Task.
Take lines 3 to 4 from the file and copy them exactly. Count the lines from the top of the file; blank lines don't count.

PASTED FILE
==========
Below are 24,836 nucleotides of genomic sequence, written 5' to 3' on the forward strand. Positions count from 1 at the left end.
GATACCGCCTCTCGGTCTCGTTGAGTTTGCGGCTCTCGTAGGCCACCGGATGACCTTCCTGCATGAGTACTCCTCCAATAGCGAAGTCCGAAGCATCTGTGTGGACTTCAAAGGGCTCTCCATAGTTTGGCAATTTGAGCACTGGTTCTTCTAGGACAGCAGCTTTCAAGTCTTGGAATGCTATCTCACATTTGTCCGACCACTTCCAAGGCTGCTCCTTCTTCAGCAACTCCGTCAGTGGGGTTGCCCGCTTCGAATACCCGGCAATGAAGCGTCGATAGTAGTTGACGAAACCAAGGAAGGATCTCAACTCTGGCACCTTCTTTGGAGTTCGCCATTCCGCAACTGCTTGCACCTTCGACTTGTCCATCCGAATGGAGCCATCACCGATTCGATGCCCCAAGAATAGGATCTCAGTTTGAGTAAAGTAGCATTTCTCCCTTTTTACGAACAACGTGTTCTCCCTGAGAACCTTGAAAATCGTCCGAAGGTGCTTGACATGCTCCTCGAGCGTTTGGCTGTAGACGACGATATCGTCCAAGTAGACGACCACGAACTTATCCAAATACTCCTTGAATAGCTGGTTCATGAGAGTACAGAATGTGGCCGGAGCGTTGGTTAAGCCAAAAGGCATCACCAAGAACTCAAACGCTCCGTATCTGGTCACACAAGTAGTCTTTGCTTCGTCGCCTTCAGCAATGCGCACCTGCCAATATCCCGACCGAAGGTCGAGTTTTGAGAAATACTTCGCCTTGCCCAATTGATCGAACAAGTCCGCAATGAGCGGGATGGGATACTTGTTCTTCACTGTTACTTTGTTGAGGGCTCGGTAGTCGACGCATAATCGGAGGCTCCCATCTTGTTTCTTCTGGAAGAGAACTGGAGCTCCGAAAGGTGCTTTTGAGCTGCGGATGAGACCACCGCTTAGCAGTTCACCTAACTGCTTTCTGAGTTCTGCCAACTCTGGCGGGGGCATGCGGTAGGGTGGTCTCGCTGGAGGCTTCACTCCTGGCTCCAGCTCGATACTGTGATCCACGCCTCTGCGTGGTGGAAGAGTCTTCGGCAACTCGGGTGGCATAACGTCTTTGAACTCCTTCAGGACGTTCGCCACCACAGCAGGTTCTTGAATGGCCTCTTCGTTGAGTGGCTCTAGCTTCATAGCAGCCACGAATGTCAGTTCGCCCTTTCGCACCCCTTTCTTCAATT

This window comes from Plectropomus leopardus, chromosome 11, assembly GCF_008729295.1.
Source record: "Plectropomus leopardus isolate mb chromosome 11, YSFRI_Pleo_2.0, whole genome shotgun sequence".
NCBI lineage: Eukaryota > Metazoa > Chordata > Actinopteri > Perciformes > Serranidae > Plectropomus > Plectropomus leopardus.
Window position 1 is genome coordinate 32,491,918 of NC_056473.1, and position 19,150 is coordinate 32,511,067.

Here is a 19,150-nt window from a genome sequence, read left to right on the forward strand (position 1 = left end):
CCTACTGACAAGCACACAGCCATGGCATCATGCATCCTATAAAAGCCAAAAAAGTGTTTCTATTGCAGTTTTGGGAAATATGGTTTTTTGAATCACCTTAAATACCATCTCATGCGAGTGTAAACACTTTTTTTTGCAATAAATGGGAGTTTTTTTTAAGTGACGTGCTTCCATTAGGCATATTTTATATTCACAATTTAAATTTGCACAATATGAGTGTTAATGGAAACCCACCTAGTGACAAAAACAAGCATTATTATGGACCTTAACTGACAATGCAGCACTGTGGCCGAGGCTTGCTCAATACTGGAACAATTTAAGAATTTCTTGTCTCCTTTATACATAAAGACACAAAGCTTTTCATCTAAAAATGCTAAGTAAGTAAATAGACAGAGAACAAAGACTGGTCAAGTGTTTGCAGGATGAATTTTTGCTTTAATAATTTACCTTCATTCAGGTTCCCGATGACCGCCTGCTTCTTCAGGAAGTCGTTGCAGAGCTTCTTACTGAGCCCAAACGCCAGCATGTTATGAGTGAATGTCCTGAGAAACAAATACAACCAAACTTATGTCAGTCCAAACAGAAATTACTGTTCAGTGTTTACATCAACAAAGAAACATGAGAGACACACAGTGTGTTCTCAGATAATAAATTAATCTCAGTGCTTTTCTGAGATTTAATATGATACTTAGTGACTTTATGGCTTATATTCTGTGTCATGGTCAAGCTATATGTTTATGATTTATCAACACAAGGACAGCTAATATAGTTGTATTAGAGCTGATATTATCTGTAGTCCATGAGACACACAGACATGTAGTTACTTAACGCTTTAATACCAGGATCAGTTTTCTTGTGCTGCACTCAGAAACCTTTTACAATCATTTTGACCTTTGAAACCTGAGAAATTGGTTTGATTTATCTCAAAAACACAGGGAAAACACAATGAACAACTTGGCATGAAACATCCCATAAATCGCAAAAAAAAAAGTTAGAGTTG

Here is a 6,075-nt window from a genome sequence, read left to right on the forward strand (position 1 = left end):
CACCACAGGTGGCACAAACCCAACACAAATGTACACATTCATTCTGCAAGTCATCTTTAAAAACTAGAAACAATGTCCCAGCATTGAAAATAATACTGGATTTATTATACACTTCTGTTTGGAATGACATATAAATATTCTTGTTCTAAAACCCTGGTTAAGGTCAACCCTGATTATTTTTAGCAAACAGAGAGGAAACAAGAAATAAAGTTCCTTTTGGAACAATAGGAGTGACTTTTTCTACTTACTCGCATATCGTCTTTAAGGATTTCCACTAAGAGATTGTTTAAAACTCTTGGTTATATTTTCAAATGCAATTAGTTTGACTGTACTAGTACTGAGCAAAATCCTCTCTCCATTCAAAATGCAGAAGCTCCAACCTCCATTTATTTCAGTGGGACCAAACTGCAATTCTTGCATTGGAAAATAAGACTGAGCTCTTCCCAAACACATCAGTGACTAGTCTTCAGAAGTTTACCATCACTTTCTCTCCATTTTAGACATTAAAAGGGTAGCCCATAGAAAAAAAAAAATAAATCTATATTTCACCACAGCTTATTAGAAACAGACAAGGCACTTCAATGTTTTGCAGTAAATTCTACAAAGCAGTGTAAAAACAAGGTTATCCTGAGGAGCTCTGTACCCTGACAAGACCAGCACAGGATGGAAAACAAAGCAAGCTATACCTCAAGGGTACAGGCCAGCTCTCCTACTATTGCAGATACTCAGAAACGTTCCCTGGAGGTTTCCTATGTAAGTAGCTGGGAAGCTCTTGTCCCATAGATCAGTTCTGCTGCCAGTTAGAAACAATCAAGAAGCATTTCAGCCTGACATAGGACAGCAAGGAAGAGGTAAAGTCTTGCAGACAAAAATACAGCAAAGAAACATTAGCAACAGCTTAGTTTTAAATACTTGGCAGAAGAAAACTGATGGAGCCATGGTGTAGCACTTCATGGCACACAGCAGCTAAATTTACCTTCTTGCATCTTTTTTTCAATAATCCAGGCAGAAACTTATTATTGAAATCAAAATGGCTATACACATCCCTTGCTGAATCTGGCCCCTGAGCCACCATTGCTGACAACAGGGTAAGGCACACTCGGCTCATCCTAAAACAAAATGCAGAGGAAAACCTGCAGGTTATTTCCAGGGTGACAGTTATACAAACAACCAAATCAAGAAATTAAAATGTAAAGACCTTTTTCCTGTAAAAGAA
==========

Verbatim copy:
This window comes from Plectropomus leopardus, chromosome 11, assembly GCF_008729295.1.
Source record: "Plectropomus leopardus isolate mb chromosome 11, YSFRI_Pleo_2.0, whole genome shotgun sequence".